(1) qualifications and maximum hours of service of employees of ... a motor carrier; and


(2) qualifications and maximum hours of service of employees of ... a motor private carrier, when needed to promote safety of operation.


49 U.S.C. § 3102(B). SUBSECTION (2)3 applies to Klitzke because he is an employee of a motor private carrier, i.e., one who transports "property ... for sale, lease, rent, or bailment." 49 U.S.C. § 10102(13)(C).4




Section 3102(b)(2) therefore removes Klitzke from coverage under the FLSA unless the exemption is limited either by some other statutory provision or by specific regulatory exclusions. See Jones v. Giles, 741 F.2d 245, 249 (9th Cir.1984). Klitzke claims that he falls within a number of such exceptions.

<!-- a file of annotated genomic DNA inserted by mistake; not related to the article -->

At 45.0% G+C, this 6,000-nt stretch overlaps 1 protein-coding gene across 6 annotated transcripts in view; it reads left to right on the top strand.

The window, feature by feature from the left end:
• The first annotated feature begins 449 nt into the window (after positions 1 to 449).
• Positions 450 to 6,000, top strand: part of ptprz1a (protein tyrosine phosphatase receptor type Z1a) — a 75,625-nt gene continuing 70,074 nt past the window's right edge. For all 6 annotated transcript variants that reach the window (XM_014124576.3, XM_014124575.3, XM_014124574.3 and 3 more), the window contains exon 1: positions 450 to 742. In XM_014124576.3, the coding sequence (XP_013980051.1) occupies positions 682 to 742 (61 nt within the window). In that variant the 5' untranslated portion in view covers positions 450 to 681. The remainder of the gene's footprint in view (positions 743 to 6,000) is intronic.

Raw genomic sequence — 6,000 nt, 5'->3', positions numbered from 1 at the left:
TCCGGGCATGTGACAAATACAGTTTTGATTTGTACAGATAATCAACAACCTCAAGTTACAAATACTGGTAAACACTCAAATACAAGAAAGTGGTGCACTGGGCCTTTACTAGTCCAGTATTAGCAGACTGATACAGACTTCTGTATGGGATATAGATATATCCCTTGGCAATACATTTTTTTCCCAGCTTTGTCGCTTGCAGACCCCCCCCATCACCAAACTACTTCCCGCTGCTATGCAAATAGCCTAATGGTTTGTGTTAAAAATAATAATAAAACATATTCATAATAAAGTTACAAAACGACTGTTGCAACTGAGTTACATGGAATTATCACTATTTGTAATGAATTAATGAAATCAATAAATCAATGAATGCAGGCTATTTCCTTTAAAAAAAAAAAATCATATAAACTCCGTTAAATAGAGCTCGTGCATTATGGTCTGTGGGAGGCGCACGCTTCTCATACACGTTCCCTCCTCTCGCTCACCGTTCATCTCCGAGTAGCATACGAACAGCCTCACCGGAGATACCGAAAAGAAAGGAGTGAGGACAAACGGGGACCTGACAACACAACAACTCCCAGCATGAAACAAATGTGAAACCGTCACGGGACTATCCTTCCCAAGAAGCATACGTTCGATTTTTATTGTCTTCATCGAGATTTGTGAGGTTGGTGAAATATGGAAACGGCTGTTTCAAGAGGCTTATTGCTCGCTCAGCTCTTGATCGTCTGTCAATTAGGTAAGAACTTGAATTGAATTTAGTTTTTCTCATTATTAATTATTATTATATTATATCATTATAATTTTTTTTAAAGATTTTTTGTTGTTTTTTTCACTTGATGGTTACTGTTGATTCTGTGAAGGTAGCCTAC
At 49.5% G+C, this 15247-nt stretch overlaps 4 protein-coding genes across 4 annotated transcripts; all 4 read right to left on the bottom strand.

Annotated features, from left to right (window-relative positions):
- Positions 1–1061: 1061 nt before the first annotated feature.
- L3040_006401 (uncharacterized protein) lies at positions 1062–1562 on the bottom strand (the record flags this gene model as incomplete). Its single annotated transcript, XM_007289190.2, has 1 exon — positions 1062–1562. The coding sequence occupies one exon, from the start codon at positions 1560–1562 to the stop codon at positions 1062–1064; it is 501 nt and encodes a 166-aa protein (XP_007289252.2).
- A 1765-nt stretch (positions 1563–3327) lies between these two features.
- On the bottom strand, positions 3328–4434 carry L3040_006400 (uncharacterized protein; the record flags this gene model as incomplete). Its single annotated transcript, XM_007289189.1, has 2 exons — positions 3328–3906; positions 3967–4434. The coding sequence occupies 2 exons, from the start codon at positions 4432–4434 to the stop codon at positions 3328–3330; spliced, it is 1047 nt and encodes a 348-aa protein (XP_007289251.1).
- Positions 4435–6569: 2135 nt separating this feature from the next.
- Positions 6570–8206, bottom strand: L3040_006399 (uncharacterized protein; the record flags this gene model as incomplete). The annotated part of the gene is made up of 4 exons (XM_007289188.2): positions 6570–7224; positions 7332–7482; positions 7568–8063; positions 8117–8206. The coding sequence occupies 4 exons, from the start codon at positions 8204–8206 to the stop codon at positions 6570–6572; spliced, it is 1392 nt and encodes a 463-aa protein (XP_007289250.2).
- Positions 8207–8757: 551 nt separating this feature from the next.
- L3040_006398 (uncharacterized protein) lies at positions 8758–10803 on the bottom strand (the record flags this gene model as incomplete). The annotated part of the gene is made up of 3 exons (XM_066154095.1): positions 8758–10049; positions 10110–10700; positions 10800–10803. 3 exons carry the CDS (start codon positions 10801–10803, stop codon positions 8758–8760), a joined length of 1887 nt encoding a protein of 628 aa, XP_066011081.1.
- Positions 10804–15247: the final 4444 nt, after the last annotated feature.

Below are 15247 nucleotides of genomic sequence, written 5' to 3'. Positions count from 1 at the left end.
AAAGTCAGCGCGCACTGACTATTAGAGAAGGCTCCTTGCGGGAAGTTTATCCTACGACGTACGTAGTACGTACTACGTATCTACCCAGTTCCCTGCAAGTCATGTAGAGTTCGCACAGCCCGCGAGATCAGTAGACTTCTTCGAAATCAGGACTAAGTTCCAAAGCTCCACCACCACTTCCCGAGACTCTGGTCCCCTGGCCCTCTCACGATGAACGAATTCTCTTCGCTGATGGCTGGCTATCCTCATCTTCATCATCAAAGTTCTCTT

A. 49 U.S.C. § 105245


Klitzke contends that 49 U.S.C. § 10524 exempts him from regulation by the Secretary. That section, located in the subchapter defining the regulatory jurisdiction of the Interstate Commerce Commission ("ICC") over motor carriers, provides:


The Interstate Commerce Commission does not have jurisdiction under this subchapter [49 U.S.C. §§ 10521-10562] over the transportation of property by motor vehicle when--


(1) the property is transported by a person engaged in a business other than transportation; and


(2) the transportation is within the scope of, and furthers a primary business (other than transportation) of the person.